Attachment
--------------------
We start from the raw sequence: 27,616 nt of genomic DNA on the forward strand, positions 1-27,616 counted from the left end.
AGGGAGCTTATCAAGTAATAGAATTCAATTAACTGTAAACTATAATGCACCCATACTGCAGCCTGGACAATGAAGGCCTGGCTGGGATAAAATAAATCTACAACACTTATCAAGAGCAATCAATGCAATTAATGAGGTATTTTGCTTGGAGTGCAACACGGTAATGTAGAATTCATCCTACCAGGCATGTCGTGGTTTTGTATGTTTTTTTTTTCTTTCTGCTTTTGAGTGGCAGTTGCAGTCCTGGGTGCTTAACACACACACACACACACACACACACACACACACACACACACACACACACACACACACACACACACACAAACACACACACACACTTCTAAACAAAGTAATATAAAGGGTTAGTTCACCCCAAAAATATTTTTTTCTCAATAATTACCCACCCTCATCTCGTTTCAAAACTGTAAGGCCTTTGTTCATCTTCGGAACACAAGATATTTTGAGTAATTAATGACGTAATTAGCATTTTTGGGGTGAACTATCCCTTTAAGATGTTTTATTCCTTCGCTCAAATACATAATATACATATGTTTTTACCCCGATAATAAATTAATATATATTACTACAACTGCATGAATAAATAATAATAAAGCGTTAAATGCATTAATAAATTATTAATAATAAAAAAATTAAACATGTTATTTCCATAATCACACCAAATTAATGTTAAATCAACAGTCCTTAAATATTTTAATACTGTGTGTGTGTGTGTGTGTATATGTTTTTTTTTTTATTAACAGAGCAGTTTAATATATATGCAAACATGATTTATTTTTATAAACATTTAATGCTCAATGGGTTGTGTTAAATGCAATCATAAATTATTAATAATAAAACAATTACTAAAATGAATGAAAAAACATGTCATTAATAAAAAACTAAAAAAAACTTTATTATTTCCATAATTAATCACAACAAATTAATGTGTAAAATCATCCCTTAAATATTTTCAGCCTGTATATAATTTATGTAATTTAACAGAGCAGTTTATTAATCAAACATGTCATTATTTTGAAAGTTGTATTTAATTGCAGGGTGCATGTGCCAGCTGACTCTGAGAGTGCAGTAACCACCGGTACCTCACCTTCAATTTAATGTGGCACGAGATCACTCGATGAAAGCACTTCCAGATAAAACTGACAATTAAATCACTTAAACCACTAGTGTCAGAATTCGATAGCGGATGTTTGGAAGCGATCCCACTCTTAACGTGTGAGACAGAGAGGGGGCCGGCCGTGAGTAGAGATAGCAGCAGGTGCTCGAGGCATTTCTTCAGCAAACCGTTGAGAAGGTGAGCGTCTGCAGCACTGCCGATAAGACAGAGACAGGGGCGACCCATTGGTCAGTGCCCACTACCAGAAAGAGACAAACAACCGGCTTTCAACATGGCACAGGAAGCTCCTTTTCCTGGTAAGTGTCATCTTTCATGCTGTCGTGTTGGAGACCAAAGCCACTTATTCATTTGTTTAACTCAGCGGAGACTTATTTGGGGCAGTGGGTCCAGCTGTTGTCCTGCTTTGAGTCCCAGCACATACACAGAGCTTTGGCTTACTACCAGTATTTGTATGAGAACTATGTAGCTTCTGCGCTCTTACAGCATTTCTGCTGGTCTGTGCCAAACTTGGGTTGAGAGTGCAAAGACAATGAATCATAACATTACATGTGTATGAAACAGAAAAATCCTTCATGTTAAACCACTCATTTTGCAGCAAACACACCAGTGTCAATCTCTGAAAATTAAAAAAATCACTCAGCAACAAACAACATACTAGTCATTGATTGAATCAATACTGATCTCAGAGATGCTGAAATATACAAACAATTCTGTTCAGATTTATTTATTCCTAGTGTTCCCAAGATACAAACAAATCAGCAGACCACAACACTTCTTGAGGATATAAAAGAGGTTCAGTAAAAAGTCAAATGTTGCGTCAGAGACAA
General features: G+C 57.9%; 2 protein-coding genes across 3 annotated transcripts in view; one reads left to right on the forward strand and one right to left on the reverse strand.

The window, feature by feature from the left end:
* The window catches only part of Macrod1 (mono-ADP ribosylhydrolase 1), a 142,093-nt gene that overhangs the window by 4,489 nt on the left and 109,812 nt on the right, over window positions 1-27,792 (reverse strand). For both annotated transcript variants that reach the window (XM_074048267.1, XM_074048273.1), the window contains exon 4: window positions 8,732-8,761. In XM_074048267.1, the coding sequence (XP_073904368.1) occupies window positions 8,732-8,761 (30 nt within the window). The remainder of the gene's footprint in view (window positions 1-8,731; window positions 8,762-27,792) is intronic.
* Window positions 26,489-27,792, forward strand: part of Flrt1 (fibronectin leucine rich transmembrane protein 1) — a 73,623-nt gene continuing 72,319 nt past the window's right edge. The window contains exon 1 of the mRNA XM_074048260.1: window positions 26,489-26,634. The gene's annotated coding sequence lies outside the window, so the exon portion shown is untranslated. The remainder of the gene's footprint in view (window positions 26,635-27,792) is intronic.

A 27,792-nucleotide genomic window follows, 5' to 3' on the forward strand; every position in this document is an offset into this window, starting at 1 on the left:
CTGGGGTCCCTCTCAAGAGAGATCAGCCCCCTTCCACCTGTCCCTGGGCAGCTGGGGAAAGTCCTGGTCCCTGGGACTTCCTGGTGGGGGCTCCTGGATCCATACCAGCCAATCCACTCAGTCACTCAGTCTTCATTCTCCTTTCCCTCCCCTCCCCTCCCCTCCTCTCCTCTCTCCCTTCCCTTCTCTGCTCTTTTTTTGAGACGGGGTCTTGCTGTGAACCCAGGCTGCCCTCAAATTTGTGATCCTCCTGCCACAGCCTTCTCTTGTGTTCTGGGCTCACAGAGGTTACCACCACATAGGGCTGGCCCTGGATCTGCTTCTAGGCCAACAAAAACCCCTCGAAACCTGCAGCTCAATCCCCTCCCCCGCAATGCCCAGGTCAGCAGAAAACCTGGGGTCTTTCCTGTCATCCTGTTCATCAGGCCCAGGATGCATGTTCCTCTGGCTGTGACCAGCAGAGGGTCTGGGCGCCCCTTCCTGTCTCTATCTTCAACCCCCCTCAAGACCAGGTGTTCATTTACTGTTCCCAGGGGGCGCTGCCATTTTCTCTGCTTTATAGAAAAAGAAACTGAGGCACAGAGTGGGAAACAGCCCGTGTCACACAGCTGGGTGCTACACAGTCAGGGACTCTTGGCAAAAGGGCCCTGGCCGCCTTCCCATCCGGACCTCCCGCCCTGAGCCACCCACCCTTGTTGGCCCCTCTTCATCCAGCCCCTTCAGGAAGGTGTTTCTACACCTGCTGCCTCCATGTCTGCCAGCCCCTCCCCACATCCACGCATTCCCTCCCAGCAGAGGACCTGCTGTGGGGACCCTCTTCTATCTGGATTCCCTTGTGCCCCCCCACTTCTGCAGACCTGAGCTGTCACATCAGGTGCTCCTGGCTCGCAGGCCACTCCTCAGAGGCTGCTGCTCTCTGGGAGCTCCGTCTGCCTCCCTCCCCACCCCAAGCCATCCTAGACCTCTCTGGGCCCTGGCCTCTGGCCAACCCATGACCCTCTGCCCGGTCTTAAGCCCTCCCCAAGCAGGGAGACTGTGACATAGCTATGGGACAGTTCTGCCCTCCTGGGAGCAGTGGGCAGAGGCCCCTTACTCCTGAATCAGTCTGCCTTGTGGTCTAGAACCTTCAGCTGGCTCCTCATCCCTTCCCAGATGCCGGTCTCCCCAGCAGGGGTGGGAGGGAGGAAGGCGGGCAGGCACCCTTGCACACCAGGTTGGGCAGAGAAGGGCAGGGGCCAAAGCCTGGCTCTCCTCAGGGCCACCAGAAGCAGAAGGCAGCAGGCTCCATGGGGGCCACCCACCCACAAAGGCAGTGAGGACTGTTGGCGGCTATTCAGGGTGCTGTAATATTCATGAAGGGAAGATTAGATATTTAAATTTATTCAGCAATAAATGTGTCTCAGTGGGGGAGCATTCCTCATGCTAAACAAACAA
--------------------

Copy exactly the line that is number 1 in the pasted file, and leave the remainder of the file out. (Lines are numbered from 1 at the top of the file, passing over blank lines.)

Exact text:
We start from the raw sequence: 27,616 nt of genomic DNA on the forward strand, positions 1-27,616 counted from the left end.